I’ll be the first person to say that I held stereotypical views about the sort of people who would use CGL's service. I thought of alcoholics as people who slept on park benches and under newspaper; now I feel quite ashamed of thinking that.
I was working for the Home Office and drinking was such an engrained part of the culture - we had a bar onsite - that going for one or two at the end of the day was normal. There wasn’t really any support for alcoholism at the time; people just looked the other way.
I started drinking heavily when my first child, Jack, passed way. He was born premature and because him and his mum (my ex partner) were living in Ireland I didn’t get there in time to hold him before he died. When I was diagnosed with leukaemia shortly afterwards the pain felt overwhelming.
I was going through chemo, drinking heavily every day because I was convinced I was going to die. Eventually it got to the point where I felt like killing myself and in my darkest moments I walked round my house looking for spots where I could hang a noose.
My daughter was my saving grace. I thought about what it would do to her losing her daddy, thinking he didn’t love her enough to stay. Her name means princess, and she really is my princess; she’s the reason I decided to seek help.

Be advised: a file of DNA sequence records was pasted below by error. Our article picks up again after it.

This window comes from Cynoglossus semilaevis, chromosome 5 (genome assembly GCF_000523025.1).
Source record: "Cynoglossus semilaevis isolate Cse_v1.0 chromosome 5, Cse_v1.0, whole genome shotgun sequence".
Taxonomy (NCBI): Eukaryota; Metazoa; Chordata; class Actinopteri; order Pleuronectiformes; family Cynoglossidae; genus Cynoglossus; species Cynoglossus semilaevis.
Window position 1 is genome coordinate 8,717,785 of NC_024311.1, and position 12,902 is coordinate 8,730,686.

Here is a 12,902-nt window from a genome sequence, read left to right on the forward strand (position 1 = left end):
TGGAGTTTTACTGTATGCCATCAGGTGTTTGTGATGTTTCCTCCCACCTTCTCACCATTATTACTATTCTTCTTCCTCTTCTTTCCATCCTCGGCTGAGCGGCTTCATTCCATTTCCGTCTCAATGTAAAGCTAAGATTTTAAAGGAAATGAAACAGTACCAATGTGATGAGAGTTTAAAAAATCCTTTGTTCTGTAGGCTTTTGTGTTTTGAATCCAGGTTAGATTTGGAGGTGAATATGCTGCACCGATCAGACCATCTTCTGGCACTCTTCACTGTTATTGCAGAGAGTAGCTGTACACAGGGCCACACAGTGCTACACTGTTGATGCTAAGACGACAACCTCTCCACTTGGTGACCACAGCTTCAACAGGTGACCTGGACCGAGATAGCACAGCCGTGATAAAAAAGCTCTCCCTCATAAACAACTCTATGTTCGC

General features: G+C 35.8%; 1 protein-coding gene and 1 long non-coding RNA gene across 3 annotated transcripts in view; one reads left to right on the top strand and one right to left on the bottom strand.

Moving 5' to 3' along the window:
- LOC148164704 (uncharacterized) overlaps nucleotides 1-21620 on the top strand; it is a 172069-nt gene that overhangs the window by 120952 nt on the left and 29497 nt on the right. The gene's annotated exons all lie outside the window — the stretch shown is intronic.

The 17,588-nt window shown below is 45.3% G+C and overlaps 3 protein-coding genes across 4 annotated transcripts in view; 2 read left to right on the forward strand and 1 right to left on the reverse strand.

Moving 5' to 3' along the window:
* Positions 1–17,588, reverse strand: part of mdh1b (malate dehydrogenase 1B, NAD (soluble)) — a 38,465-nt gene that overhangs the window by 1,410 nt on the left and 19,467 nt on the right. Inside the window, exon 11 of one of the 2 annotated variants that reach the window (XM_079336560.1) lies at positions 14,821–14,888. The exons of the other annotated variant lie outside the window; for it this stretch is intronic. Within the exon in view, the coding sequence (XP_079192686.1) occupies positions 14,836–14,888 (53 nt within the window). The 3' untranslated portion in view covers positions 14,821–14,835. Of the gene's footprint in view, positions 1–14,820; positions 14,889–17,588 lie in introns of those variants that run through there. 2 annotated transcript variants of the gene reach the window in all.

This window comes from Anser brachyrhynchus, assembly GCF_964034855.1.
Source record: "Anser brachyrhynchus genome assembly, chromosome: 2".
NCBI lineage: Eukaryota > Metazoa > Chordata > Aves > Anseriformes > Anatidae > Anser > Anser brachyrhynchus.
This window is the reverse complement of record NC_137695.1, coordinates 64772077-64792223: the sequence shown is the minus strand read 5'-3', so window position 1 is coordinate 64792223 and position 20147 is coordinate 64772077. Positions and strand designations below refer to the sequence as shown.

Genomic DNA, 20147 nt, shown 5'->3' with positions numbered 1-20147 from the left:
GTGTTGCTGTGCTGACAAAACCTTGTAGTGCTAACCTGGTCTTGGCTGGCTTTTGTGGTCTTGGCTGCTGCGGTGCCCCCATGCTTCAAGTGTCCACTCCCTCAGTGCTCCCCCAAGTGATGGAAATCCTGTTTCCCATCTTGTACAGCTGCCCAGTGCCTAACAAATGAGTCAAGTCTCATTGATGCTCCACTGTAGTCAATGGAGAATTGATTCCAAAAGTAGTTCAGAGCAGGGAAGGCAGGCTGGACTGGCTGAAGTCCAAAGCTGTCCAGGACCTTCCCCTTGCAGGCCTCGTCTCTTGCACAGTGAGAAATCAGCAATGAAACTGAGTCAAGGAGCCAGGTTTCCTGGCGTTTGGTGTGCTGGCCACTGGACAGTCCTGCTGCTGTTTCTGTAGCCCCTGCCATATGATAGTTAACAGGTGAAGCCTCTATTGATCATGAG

When I first went to Change Grow Live I didn’t know what to expect, but everyone was just so lovely. I had a peer mentor and I felt like I could be totally open and honest with him, he was such a lovely bloke. I can’t put into words how grateful I am to Change Grow Live, because without them I wouldn’t be sharing this story with you right now.
When I got the opportunity to train as a peer mentor I jumped at the chance, having had such a positive experience myself. I love hearing other peoples' stories and sharing my own because it supports all of us in our recoveries. Even though we’re all from different walks of life the common thread that holds us all together is that we suffer from addiction
I’m now a volunteer recovery worker at Change Grow Live with seven clients. I’m also a keen cook and lead the breakfast club and cooking group. When I was misusing substances my confidence was at rock bottom but now I feel like I could talk in front of hundreds of people! I never thought I’d be able to say that.
Thank god we have treatment services today. My dad suffered from alcoholism in the 70s and there was no support available. We do still have a long way to go though – I bet lots of people are too ashamed to come forward for help because of the stigma. That’s why I’m proud to talk about my dependency, because I want people to know they’re not alone.
Have you been affected by any of the issues in Shane’s story?
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